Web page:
Squirrels to be given contraceptives
SQUIRRELS are to be given contraceptives in a project approved by Scottish ministers, The Scotsman has learned.
The Executive has agreed to fund research into immuno-contraception for Scotland's grey squirrel population.
Ministers want to know if contraception can be given to squirrels safely and effectively and whether this could solve the problem of the rapidly expanding grey squirrel population and the declining red squirrel one.
A Scottish Executive spokesman said it was impossible to say how much money would be spent on the scheme because it was being pursued with both the UK government and the Forestry Commission.
He said scientists were experimenting with a "fertility control agent" which had been used successfully in the US and was now being tried on a range of species, not just squirrels.
The squirrels are caught in humane traps before being given the contraceptive.
The spokesman said: "The materials are administered by injection, and recent formulations can render an animal sterile for a number of years with a single dose."
He stressed there were a number of problems still to be overcome, one of which was to make sure the contraceptives were not ingested by other species.
However, the Executive's decision to invest in this trial is surprising, given that previous attempts to sterilise squirrels were abandoned four years ago.
In 2002 the Forestry Commission and the Joint Nature Conservation Committee found it impossible to replicate the successful laboratory trials under field conditions.
Immuno-contraception has been successful in other countries, but only in larger animals like feral pigs.
Richard Wales, of Red Squirrels in South Scotland, a conservation group, said the best way of dealing with the grey squirrel population was "selective control" - or killing.
He said that support for grey squirrel "control" was rising by 5 per cent a year and was now backed by 74 per cent of people.
"The red squirrel has been here since the ice age and is one of the most endangered of our animals. It would be a shame to lose it entirely," he said.
Mr Wales said his group had started killing grey squirrels in 23 priority forests in the south of Scotland by giving them a sharp blow to the head - "cranial dispatch" - but he stressed it was not a cull because it was selective and controlled and only carried out in the areas where red squirrels were most at risk.
"It's all being done very responsibly, very sensitively and very humanely," he said.
However, Libby Anderson, from the animal welfare group Advocates for Animals, said she approved of contraception, if it could be proved to work, because that was much better than killing grey squirrels.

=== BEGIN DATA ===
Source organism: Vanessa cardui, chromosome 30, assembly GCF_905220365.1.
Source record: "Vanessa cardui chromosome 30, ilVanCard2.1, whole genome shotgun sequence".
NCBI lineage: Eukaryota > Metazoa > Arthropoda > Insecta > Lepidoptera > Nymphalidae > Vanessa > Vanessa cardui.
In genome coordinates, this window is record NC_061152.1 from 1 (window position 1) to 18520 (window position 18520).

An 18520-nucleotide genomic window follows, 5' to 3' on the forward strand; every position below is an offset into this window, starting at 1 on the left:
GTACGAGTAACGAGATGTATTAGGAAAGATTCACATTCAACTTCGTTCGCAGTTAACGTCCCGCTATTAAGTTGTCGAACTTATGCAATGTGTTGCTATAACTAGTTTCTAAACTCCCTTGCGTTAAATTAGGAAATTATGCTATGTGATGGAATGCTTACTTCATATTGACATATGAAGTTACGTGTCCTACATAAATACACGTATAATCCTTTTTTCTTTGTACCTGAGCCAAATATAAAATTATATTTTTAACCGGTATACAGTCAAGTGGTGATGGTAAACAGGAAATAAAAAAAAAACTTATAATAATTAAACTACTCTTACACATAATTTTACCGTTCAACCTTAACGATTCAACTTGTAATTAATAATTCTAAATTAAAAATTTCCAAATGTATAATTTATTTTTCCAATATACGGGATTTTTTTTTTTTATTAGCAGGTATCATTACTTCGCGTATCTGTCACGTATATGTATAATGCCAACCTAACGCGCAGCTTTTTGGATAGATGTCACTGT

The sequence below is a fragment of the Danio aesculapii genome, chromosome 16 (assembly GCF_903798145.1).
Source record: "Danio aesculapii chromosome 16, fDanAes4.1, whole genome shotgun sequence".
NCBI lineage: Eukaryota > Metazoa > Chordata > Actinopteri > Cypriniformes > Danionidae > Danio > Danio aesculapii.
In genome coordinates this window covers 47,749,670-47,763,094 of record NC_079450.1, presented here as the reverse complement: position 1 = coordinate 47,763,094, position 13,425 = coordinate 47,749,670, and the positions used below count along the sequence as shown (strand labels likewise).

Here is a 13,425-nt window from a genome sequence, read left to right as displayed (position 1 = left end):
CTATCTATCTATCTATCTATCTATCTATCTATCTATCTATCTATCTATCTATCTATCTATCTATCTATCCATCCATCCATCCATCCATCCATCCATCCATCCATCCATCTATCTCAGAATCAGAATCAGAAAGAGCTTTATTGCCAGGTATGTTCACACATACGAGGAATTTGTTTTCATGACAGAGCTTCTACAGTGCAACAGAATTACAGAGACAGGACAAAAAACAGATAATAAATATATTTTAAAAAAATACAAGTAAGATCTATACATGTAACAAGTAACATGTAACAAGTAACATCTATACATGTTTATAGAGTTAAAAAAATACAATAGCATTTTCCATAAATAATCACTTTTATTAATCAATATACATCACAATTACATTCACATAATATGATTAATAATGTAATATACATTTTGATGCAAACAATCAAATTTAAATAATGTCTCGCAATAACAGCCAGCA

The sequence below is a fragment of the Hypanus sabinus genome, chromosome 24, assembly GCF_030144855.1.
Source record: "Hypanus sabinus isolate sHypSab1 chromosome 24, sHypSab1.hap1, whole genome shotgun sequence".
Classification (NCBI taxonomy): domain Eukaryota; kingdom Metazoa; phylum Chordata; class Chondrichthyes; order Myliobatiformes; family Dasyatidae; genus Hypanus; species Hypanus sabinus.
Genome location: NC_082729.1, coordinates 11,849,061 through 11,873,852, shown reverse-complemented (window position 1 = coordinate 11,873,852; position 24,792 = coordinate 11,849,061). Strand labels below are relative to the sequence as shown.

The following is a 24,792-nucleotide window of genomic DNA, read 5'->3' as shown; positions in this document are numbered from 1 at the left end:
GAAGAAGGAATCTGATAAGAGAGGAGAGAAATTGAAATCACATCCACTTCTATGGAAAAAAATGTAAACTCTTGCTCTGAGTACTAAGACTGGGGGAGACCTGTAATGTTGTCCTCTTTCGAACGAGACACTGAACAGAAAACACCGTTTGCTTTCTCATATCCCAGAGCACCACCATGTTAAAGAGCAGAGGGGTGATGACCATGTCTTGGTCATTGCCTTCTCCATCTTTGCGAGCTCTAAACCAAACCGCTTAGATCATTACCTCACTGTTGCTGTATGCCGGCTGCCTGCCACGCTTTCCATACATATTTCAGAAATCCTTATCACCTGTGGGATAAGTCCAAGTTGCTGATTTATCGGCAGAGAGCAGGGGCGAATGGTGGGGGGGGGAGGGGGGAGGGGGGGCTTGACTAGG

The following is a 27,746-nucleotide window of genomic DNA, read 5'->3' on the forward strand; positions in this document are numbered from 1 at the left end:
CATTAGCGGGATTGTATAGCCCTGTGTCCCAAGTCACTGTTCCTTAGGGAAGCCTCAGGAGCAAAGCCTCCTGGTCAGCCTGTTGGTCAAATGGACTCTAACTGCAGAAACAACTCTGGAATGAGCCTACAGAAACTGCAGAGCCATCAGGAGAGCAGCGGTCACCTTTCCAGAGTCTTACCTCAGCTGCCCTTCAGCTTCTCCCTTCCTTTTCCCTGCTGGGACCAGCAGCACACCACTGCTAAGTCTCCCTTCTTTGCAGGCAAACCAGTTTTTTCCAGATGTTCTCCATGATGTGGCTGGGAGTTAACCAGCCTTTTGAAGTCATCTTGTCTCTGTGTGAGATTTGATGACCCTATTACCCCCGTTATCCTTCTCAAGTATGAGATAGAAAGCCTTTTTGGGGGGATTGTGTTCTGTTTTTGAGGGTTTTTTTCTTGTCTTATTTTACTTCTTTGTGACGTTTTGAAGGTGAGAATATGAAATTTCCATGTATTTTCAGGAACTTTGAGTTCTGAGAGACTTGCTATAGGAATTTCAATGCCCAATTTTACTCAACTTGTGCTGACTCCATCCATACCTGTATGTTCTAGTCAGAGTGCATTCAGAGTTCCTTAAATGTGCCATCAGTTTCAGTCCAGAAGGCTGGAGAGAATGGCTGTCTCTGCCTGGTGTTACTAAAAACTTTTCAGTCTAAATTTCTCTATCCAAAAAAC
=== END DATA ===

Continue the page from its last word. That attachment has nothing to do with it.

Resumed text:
She said: "It has not been successful so far, but hopefully it can provide an alternative to lethal control. We are in favour of any control that does not impact on the welfare of animals.
"If immuno-contraception can be carried out successfully, that's fine."
WHY REDS ARE UNDER THREAT
THE battle between the UK's red and grey squirrels is decidedly one-sided. There are about three million greys and only 160,000 of their red cousins.
Scotland, particularly the south, is thought to be a stronghold of red squirrels; it is home to three-quarters of the UK population.
The greys are the more efficient eaters and spread a virulent squirrelpox virus to the reds. The virus does not harm the greys but is often fatal to the reds. This means that the greys, which were imported to the UK from the United States, are taking over the natural habitat of the reds and pushing them further back.
The campaign to save the reds is based on the premise that the reds are indigenous and the greys are invasive. Campaigners claim the reds are endangered and could be wiped out unless there is strong and decisive action taken against the greys.
Environmentalists say the reds are a tourist attraction, representing the archetype of the traditional British squirrel, and that they are an example of biodiversity which would suffer if they were wiped out.
GREY CULTURE AND RED PERIL - A COMIC'S VIEW
THE American grey squirrel, like its GI counterparts, is over here, over-cute and over-sexed. It's overrun the native red variety, which has been pushed to the edges of Scotland, like ginger boys in a disco.
Am I surprised ? No, frankly, I'm not. Just like everything American, grey squirrels are bigger, tougher and, most importantly, the male grey would appear to have a way with the laydeezz. Scottish reds tend to sit around mumbling about railway timetables and beer mat collections. The threat must be dealt with.
Other nations may go about with double barrelled shotguns giving Johnny Foreign Squirrel what for, but
not for us the shoot-to-kill policy.
Instead, we're going to get the squirrels to fire blanks and persuade them to Use Contraception.
But why the Executive expects squirrels to take to this when they can't get the human teen population of Scotland to use it is beyond me. The contraceptive is some form of chemical - so why has it not been tried with Bacardi Breezer?
There is certainly no point in trying to teach a workshop of squirrels how to use condoms. They can't even remember where they left their nuts.
• Susan Morrison is a stand-up comedian and Talk 107 radio presenter
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